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Credit deflation and the reflation cycle to come (part 2)


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2 minutes ago, Bricks & Mortar said:

I've been getting itchy to buy a bit of Cornish Metals

Yup, I'm watching this one too.

Not sure what to make of it at the moment, the CAD price is $0.24 which should be 14p in the UK. Currently 10p on AIM so bit of a discount there. Most AIM stocks are treated like dogshit so that might explain it.

I think the mine is totally flooded at the moment so they are a long time and a lot of money away from production. Mine life is hundreds of years I think - been around forever :Old:

 

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Just wanted to wish everyone a happy xmas and for all adding their thoughts and knowledge to the thread this year.I think we can safely say without any doubt the thread has proved itself and a lot of

Re Breakdown in supply chains - I am finding this discussion interesting for numerous reasons. I work for a large clothing chain,  for a while basic best selling items are not being delivered, wh

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2 minutes ago, DurhamBorn said:

Redcar is the area to buy over there now i think.Close enough to Anglo Americans potash mine and also for all the new plants going into Teesside and the old steel works site.Iv ran the rule over a few.I feel dirty xD ,

😂😂😂

 

Plenty cheap as chips at Redcar too DB. 

 

They've started dismantling the Steel plant and cleaning the site up in anticipation of the wind and energy transformation. 

 

Redcar/Eston is going to be a boom area over the next decade I reckon. 

 

We could all club together and buy the houses up now. Dosbods rental empire beckons?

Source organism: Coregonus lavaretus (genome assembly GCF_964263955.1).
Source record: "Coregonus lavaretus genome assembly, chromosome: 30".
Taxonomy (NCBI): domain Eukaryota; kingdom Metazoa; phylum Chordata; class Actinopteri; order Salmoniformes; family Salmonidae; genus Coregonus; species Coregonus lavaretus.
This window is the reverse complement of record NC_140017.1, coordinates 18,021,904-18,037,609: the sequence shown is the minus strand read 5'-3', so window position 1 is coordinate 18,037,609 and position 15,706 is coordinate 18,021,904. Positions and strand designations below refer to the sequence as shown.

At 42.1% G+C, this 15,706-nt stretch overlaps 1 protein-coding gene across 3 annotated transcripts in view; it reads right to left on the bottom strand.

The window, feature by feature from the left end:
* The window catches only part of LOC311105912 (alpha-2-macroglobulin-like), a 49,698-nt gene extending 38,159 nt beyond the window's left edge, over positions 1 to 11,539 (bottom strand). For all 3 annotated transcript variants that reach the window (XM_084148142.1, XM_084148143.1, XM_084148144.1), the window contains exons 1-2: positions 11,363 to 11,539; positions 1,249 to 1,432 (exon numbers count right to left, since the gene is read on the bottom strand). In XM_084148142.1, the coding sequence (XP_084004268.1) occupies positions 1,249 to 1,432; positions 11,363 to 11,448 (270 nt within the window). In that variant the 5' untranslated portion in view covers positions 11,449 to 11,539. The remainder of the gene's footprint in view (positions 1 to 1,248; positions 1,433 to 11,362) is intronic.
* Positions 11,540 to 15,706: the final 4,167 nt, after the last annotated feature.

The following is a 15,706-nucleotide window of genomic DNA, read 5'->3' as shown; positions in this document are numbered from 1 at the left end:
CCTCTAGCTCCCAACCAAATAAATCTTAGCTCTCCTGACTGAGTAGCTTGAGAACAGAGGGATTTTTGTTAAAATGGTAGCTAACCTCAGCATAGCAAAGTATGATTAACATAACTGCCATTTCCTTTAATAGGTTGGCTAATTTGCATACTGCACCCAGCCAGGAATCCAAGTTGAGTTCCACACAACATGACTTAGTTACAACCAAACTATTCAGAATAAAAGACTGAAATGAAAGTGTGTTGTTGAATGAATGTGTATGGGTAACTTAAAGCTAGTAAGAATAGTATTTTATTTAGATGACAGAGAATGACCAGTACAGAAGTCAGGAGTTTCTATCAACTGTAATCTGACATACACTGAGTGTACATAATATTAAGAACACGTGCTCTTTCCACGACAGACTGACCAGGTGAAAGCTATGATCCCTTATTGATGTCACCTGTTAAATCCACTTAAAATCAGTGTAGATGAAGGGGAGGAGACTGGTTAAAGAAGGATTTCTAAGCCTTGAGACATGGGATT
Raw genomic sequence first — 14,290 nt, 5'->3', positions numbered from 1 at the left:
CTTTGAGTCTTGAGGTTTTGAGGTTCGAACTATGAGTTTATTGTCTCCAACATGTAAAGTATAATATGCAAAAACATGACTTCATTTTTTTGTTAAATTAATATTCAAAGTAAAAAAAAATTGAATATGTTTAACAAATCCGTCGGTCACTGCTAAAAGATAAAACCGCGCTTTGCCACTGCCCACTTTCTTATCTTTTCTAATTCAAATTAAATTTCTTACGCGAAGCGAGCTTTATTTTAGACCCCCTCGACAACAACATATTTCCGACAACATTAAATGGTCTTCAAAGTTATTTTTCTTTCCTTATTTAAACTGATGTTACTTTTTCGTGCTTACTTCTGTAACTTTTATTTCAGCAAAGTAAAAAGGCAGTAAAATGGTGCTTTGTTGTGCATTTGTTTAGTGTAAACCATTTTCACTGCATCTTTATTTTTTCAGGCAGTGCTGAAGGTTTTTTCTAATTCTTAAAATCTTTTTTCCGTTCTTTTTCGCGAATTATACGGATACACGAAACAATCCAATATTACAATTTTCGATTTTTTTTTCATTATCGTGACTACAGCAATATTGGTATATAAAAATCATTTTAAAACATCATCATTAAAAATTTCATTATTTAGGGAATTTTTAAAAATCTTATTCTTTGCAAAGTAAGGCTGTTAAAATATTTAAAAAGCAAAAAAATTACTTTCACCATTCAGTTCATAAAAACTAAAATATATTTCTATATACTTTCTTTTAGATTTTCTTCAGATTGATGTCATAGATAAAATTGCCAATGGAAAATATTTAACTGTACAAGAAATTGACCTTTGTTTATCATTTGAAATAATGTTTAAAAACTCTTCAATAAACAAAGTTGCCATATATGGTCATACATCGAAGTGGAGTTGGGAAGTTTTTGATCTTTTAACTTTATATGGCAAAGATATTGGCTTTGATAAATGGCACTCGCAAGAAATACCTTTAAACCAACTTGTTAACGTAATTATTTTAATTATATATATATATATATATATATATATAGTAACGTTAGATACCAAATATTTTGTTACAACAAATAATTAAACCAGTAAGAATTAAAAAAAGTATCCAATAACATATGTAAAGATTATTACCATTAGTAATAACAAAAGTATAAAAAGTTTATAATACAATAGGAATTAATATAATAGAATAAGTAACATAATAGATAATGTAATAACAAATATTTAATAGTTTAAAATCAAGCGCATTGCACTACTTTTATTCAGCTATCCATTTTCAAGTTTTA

Taxi for TC......... 🙈😆

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https://www.ft.com/content/40577a9b-d4d9-4cdd-8d08-43ce1c132406
 

Quote

 

Tin-buying frenzy sends prices to seven-year high

Tin prices have soared to a seven-year high after a manufacturing-driven buying frenzy that has drained physical stocks of the commodity.

The dark grey metal, usually associated with cans, has become a key material for the global electronics industry. It is used to make solder — the substance that binds together circuit boards and wiring. The shift to working from home has boosted demand for computers and other electronic devices, while China has also been stockpiling the metal to meet its goal of self-sufficiency in semiconductors, according to traders.

That has created a supply crunch for a global market that produces 360,000 tonnes a year. The price of tin for delivery in three months on the LME — the smallest by volume of the six main markets offered on the London Metal Exchange — has been driven up more than 70 per cent from its 2020 low to almost $23,400 a tonne.

 

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6 minutes ago, Metalheadz said:

Balance sheet looks fairly solid in the quarterly reports, it's a profitable business. They have a 50% stake in the mining operation by the looks of things, and they're mining tin at around $20k AUD / ton. So currently throwing off $8k of free cash per ton.

This was interesting though:

SHARE SALE FACILITY

During the quarter, the Company undertook a share sale facility (Facility) for holders of less than a marketable parcel of Metals X shares. The Facility closed on 30 November 2020, with 6,242,379 Metals X shares from 2,621 shareholders subsequently sold, reducing the number of Metals X shareholders to approximately 4,340 and reducing Metals X’s administrative costs associated with maintaining a large number of relatively small holdings on its share register.

So essentially using a simple division it looks like they consider anything less than 2400 shares a small holding? That's a $500 investment at current prices.

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5 minutes ago, Hardhat said:

So essentially using a simple division it looks like they consider anything less than 2400 shares a small holding? That's a $500 investment at current prices.

This is an ASX rule I think.

Under the ASX Listing Rules, any shareholding valued at less than $500 is considered to be an “unmarketable parcel” of shares.

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I'm puzzled by the fall in value of my index linked gilts over the last couple of weeks.